You are here

Translational Science Laboratory

Permalink: https://diginole.lib.fsu.edu/islandora/object/fsu:translational_science_laboratory

Discovery and evaluation of inhibitor of LARP6 as specific antifibrotic compound
Discovery and evaluation of inhibitor of LARP6 as specific antifibrotic compound
Fibrosis is characterized by excessive production of type I collagen. Biosynthesis of type I collagen in fibrosis is augmented by binding of protein LARP6 to the 5’ stem-loop structure (5’SL), which is found exclusively in type I collagen mRNAs. A high throughput screen was performed to discover inhibitors of LARP6 binding to 5’SL, as potential antifibrotic drugs. The screen yielded one compound (C9) which was able to dissociate LARP6 from 5’ SL RNA in vitro and to inactivate the binding of endogenous LARP6 in cells. Treatment of hepatic stellate cells (liver cells responsible for fibrosis) with nM concentrations of C9 reduced secretion of type I collagen. In precision cut liver slices, as an ex vivo model of hepatic fibrosis, C9 attenuated the profibrotic response at 1 μM. In prophylactic and therapeutic animal models of hepatic fibrosis C9 prevented development of fibrosis or hindered the progression of ongoing fibrosis when administered at 1 mg/kg. Toxicogenetics analysis revealed that only 42 liver genes changed expression after administration of C9 for 4 weeks, suggesting minimal off target effects. Based on these results, C9 represents the first LARP6 inhibitor with significant antifibrotic activity., Keywords: fibrosis, therapy, drug screening, Publication Note: The version of record can be found at https://www.doi.org/10.1038/s41598-018-36841-y.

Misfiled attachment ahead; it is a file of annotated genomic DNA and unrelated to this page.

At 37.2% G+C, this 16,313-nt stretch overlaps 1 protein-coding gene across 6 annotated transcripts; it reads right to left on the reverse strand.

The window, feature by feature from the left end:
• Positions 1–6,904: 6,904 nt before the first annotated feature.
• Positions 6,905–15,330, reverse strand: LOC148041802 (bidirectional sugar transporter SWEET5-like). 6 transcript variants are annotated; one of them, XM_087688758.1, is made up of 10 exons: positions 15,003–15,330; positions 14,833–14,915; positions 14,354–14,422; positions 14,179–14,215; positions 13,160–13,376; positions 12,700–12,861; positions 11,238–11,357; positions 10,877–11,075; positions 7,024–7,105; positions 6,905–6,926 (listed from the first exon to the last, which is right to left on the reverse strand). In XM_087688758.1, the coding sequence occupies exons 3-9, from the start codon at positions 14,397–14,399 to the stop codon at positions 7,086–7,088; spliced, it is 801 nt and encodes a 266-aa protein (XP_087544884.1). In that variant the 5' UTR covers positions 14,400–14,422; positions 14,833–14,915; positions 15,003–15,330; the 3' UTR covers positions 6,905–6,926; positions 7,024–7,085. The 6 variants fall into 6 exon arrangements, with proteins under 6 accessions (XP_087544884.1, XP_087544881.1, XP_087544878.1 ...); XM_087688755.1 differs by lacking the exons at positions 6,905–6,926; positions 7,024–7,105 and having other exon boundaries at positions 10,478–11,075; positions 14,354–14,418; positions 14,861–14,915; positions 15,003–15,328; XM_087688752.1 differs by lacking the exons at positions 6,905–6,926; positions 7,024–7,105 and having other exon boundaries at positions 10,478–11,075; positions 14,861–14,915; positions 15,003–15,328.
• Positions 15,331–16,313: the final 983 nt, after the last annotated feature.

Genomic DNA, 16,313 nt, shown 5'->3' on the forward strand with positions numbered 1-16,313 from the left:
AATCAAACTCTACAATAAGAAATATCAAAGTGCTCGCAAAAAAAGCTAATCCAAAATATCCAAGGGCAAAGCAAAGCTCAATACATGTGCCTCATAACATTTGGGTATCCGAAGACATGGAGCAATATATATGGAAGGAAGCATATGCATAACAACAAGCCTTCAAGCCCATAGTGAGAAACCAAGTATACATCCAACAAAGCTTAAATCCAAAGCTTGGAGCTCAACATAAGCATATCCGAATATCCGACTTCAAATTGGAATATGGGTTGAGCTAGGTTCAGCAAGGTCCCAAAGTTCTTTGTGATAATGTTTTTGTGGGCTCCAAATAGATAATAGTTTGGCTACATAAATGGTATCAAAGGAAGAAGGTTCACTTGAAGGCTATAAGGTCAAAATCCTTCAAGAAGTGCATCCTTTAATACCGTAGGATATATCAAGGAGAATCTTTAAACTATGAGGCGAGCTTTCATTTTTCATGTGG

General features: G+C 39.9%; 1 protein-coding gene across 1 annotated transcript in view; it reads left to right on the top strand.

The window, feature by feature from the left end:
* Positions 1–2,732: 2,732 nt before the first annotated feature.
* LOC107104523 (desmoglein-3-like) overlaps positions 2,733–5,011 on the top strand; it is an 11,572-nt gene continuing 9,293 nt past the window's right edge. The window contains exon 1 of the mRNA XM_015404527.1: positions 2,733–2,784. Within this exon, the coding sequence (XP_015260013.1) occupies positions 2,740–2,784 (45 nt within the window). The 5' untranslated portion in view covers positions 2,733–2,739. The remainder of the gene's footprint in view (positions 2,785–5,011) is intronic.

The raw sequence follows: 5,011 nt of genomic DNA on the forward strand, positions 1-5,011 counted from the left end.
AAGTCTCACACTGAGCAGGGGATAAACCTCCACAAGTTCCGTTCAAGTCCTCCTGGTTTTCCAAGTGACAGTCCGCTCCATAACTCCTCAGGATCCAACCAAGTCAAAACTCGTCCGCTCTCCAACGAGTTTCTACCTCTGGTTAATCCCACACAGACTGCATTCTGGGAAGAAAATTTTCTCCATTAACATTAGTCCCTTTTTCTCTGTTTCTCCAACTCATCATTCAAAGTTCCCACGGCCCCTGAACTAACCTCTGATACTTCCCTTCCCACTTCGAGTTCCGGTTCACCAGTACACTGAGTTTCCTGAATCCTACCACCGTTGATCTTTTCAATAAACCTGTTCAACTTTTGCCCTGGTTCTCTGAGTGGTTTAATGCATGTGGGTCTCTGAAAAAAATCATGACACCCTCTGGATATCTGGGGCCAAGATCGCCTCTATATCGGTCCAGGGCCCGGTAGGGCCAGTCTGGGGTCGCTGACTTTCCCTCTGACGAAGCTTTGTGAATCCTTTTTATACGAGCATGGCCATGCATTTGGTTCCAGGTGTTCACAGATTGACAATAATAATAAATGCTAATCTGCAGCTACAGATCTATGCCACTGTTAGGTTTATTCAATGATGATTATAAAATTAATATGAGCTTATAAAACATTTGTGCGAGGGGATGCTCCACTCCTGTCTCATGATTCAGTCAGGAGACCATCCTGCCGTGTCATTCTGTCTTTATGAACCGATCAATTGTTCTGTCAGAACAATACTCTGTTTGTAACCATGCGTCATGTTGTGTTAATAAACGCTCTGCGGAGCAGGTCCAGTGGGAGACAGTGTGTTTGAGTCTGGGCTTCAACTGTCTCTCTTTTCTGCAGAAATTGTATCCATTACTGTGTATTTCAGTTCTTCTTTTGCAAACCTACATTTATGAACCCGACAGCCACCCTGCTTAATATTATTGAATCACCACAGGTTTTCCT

Myosin Rod Hypophosphorylation and CB Kinetics in Papillary Muscles from a TnC-A8V KI Mouse Model.
Myosin Rod Hypophosphorylation and CB Kinetics in Papillary Muscles from a TnC-A8V KI Mouse Model.
The cardiac troponin C (TnC)-A8V mutation is associated with hypertrophic and restrictive cardiomyopathy (HCM and RCM) in human and mice. The residue affected lies in the N-helix, a region known to affect Ca-binding affinity to the N-terminal domain. Here we report on the functional effects of this mutation in skinned papillary muscle fibers from homozygous knock-in TnC-A8V mice. Muscle fibers from left ventricle were activated at 25°C under the ionic conditions of working cardiomyocytes. The pCa-tension relationship showed a 3× increase in Ca-sensitivity and a decrease (0.8×) in cooperativity (n) in mutant fibers. The elementary steps of the cross-bridge (CB) cycle were investigated by sinusoidal analysis. The ATP study revealed that there is no significant change in the affinity of ATP (K) for the myosin head. In TnC-A8V mutant fibers, the CB detachment rate (k) and its equilibrium constant (K) increased (1.5×). The phosphate study revealed that rate constant of the force-generation step (k) decreased (0.5×), reversal step (k) increased (2×), and the phosphate-release step (1/K) increased (2×). Pro-Q Diamond staining of the skinned fibers samples revealed no significant changes in total phosphorylation of multiple sarcomeric proteins. Further investigation using liquid chromatography-tandem mass spectrometry revealed hypophosphorylation of the rod domain of myosin heavy chain in TnC-A8V mutant fibers compared to wild-type. Immunoblotting confirmed the results observed in the mass spectrometry analysis. The results suggest perturbed CB kinetics-possibly caused by changes in the α-myosin heavy chain phosphorylation profile-as a novel mechanism, to our knowledge, by which a mutation in TnC can have rippling effects in the myofilament and contribute to the pathogenesis of HCM/RCM., Grant Number: K99 HL103840, R00 HL103840, R01 HL128683, Publication Note: This NIH-funded author manuscript originally appeared in PubMed Central at https://www.ncbi.nlm.nih.gov/pmc/articles/PMC5406373.
Oxidative Stress in Metabolic Disorders
Oxidative Stress in Metabolic Disorders
Keywords: adipose-tissue, antioxidant supplementation, dysfunction, galectin-3, obesity, strategies, Publication Note: The publisher’s version of record is available at http://www.dx.doi.org/10.1155/2016/9137629